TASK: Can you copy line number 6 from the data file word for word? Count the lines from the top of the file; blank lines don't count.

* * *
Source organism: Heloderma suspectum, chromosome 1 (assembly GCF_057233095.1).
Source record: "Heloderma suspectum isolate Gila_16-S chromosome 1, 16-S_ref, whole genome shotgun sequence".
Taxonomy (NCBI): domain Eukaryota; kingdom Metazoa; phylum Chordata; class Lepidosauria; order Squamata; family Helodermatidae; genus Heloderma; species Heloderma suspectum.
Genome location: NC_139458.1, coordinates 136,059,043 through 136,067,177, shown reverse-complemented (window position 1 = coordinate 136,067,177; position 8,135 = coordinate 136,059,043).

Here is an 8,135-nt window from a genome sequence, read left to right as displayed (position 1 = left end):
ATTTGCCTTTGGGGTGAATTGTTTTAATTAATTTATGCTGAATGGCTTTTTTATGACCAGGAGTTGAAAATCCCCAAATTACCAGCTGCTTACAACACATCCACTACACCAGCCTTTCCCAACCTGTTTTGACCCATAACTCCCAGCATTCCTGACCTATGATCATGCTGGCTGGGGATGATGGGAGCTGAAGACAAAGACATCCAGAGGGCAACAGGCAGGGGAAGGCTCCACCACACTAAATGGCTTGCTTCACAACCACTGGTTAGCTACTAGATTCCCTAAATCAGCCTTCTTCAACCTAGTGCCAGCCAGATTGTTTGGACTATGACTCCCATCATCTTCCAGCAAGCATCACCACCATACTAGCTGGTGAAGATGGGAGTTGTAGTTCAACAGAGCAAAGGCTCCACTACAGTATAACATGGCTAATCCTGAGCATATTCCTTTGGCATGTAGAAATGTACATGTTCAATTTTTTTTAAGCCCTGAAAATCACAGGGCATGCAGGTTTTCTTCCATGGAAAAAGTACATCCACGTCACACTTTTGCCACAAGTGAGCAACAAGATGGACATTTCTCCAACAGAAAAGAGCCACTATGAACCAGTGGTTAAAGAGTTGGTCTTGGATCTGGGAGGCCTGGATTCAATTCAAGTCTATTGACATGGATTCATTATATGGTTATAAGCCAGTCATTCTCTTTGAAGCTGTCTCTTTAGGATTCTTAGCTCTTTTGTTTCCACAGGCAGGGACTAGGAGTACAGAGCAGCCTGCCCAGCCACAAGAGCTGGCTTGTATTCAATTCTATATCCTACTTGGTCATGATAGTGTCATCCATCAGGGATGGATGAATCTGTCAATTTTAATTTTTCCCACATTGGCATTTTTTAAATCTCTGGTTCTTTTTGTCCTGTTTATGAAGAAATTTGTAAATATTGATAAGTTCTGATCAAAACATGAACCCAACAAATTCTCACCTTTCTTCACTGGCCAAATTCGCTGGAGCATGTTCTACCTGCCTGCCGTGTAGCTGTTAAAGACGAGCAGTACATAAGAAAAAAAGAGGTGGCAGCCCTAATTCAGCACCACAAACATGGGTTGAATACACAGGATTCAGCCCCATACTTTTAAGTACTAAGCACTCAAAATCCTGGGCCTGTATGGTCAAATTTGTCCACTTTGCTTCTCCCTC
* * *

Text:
ATTTGCCTTTGGGGTGAATTGTTTTAATTAATTTATGCTGAATGGCTTTTTTATGACCAGGAGTTGAAAATCCCCAAATTACCAGCTGCTTACAACACATCCACTACACCAGCCTTTCCCAACCTGTTTTGACCCATAACTCCCAGCATTCCTGACCTATGATCATGCTGGCTGGGGATGATGGGAGCTGAAGACAAAGACATCCAGAGGGCAACAGGCAGGGGAAGGCTCCACCACACTAAATGGCTTGCTTCACAACCACTGGTTAGCTACTAGATTCCCTAAATCAGCCTTCTTCAACCTAGTGCCAGCCAGATTGTTTGGACTATGACTCCCATCATCTTCCAGCAAGCATCACCACCATACTAGCTGGTGAAGATGGGAGTTGTAGTTCAACAGAGCAAAGGCTCCACTACAGTATAACATGGCTAATCCTGAGCATATTCCTTTGGCATGTAGAAATGTACATGTTCAATTTTTTTTAAGCCCTGAAAATCACAGGGCATGCAGGTTTTCTTCCATGGAAAAAGTACATCCACGTCACACTTTTGCCACAAGTGAGCAACAAGATGGACATTTCTCCAACAGAAAAGAGCCACTATGAACCAGTGGTTAAAGAGTTGGTCTTGGATCTGGGAGGCCTGGATTCAATTCAAGTCTATTGACATGGATTCATTATATGGTTATAAGCCAGTCATTCTCTTTGAAGCTGTCTCTTTAGGATTCTTAGCTCTTTTGTTTCCACAGGCAGGGACTAGGAGTACAGAGCAGCCTGCCCAGCCACAAGAGCTGGCTTGTATTCAATTCTATATCCTACTTGGTCATGATAGTGTCATCCATCAGGGATGGATGAATCTGTCAATTTTAATTTTTCCCACATTGGCATTTTTTAAATCTCTGGTTCTTTTTGTCCTGTTTATGAAGAAATTTGTAAATATTGATAAGTTCTGATCAAAACATGAACCCAACAAATTCTCACCTTTCTTCACTGGCCAAATTCGCTGGAGCATGTTCTACCTGCCTGCCGTGTAGCTGTTAAAGACGAGCAGTACATAAGAAAAAAAGAGGTGGCAGCCCTAATTCAGCACCACAAACATGGGTTGAATACACAGGATTCAGCCCCATACTTTTAAGTACTAAGCACTCAAAATCCTGGGCCTGTATGGTCAAATTTGTCCACTTTGCTTCTCCCTC